never-marry-a-stranger_large  I started writing when I was thirteen years old, but didn’t pursue publishing seriously until I was in my 20s. It took me thirteen years to become published. NEVER MARRY A STRANGER is my 20th book, and I have two manuscripts sitting under my bed that will never see the light of day. My writing schedule has fluctuated a lot in that time, due mostly to my children.


When they were little, I used to sneak time to write (this is before I was published). They went to bed early, and so did my husband (he used to work an early shift). After 9:00, I would closet myself in my office and write for a couple hours. Writing was so new and marvelous that I would look up and find it was 1:00 a.m.! I was just so amazed that I could write a book. And I was lucky in that my husband has never been the kind of man to begrudge my need to write. He knew how important it was to me. He’s still my biggest support.


Sniff, okay, enough of the mushy stuff.  The good thing was, writing like that kept me in the story, because I tried to use whatever free time I had. But the bad side of this was that sometimes I was just exhausted, especially after I began to work part-time, programming computer-controlled machines. Hard to find the brainpower to write when even reading the newspaper at night seemed too demanding. Sometimes months would go by before I’d write again, especially when I got stuck in the plot. Thank goodness for my critique group. We meet once a month, and that forced me to write. But I never gave up on my goal. The rejections were getting better and better. I came up with a new proposal, Avon read it—and asked if I had a completed book. And I did!  The Darkest Knight was published in January, 1999.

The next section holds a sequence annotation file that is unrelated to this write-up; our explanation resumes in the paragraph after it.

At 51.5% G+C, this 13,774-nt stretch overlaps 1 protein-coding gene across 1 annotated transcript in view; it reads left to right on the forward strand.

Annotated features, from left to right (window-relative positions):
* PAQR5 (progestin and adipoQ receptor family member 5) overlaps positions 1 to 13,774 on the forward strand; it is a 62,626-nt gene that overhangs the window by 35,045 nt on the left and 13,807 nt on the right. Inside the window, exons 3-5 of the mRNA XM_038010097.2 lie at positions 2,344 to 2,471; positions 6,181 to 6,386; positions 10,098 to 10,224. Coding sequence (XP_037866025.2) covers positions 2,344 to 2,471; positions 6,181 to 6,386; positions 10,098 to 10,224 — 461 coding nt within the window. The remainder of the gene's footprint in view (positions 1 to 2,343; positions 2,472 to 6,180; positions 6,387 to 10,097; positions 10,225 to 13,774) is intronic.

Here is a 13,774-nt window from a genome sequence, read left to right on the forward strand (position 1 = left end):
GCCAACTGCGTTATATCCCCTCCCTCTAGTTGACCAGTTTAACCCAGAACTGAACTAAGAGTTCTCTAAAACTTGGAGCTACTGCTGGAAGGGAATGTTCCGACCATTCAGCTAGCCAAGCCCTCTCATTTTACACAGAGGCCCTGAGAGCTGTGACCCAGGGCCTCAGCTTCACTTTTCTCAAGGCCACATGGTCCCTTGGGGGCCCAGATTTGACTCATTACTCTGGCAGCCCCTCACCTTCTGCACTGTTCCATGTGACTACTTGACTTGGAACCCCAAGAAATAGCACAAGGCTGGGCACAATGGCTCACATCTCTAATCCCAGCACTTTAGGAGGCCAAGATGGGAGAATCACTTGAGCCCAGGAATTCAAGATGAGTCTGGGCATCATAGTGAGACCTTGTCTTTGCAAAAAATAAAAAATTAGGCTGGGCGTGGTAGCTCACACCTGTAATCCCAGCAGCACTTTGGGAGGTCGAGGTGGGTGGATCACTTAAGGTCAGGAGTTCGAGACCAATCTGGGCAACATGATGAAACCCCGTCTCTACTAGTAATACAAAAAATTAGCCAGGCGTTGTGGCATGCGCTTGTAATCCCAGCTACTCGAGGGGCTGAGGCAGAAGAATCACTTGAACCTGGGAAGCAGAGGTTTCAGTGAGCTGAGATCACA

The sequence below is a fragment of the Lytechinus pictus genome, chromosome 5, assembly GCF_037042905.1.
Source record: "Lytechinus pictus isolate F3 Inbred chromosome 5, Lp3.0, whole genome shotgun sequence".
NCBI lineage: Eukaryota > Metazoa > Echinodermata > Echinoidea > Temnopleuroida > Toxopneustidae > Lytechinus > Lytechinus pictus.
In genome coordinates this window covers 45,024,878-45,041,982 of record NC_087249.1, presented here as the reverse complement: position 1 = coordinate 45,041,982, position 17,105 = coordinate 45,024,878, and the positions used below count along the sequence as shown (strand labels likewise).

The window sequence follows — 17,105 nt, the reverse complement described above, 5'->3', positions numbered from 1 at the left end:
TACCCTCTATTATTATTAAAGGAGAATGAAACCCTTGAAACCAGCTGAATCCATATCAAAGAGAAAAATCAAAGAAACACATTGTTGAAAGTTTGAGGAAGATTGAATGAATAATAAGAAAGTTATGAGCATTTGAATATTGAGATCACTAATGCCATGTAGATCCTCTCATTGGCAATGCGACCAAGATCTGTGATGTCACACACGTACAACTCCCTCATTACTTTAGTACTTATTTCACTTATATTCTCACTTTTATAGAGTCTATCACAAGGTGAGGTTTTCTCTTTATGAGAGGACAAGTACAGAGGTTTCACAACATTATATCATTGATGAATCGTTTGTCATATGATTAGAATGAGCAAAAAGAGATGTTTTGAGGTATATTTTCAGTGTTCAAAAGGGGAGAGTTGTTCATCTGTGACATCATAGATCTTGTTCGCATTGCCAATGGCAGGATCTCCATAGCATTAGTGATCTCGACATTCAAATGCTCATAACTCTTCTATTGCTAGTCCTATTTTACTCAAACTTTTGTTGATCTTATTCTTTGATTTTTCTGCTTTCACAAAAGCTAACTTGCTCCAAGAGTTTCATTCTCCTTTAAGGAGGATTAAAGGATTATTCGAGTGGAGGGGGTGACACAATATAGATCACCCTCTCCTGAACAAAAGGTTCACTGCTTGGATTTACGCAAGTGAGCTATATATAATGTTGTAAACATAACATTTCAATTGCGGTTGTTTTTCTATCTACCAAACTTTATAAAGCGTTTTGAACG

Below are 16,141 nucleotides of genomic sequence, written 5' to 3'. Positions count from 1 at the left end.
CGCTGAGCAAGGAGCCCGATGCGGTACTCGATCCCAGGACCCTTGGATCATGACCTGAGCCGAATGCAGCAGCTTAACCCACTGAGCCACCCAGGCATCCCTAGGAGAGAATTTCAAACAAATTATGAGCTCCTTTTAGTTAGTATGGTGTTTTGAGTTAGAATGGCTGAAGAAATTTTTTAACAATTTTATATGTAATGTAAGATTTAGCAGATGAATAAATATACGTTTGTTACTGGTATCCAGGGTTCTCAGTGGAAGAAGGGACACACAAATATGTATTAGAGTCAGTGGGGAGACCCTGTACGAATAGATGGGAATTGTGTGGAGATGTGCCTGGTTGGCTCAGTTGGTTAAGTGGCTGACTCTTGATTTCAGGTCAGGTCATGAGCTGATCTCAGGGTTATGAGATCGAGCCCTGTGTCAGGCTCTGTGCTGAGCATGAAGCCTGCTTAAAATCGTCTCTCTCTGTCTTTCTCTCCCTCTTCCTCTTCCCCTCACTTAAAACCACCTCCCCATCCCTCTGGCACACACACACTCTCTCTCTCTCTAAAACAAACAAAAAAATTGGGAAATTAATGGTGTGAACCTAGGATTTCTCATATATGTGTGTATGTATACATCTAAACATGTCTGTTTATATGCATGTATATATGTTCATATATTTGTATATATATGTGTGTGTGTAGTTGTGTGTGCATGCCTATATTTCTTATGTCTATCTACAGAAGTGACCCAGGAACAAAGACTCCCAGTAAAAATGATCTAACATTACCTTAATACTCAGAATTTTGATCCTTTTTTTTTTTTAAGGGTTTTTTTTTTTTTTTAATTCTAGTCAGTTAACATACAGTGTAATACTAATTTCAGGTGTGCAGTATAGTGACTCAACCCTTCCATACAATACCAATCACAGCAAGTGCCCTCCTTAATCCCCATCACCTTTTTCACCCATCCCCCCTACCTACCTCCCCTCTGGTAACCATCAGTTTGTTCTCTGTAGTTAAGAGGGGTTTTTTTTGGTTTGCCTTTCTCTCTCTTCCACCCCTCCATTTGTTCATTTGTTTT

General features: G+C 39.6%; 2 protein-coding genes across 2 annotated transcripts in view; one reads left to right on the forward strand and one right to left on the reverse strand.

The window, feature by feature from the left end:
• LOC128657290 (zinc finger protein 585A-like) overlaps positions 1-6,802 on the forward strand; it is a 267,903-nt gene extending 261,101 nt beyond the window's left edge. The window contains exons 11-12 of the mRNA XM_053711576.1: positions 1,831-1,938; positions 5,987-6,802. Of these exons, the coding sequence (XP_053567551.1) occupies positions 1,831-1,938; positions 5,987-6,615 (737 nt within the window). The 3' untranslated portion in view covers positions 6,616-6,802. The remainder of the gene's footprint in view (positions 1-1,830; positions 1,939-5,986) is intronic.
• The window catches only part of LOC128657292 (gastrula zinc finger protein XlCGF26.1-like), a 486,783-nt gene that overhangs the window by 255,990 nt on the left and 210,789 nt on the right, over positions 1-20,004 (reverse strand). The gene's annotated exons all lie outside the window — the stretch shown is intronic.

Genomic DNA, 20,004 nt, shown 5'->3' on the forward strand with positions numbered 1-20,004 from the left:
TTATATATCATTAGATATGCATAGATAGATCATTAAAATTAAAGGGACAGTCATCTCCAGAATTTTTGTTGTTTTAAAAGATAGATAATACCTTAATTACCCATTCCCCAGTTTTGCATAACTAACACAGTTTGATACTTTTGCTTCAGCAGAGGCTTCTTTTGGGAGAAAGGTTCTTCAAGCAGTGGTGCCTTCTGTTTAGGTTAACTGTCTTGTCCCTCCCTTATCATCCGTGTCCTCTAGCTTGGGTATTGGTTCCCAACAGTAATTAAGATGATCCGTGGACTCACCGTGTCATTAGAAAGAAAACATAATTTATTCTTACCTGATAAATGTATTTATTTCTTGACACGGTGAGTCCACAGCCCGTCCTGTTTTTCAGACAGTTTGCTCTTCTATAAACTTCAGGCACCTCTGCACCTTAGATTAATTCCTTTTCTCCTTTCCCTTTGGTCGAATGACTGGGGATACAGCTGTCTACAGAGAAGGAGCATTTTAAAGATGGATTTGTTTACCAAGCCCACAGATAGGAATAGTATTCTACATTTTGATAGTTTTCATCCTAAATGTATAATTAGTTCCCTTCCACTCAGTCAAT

After all the joy and amazement and pride settled down, I realized that no longer could I put something aside for months. I had my first deadline—nine months later. I’d never written a book in under two years. Heck, one took five! Way too much research and procrastination. I’m better at both now. I was still working part-time, so I only had evenings and weekends. My logical brain kicked in, and I started making daily page goals, allowing myself a month to revise at the end. Much tougher, especially now that my kids were playing soccer and lacrosse, swimming year round, or singing in the school musical. But I was determined to be a professional writer.


Within a year I was able to quit my other job and write full-time. It was definitely easier, but I discovered a whole new set of challenges. The weakness of procrastination still gnawed at me. And trust me, I’m not big on cleaning. It was the paperwork, the carpooling, the college admissions, the sports tournaments. And as an author, there are websites and contracts and page proofs and bookmarks. I slowly learned that I could get the most actual writing done in the morning, so I taught myself to be a lark instead of an owl. No more staying up late. In bed by 11:30, up by 6:30.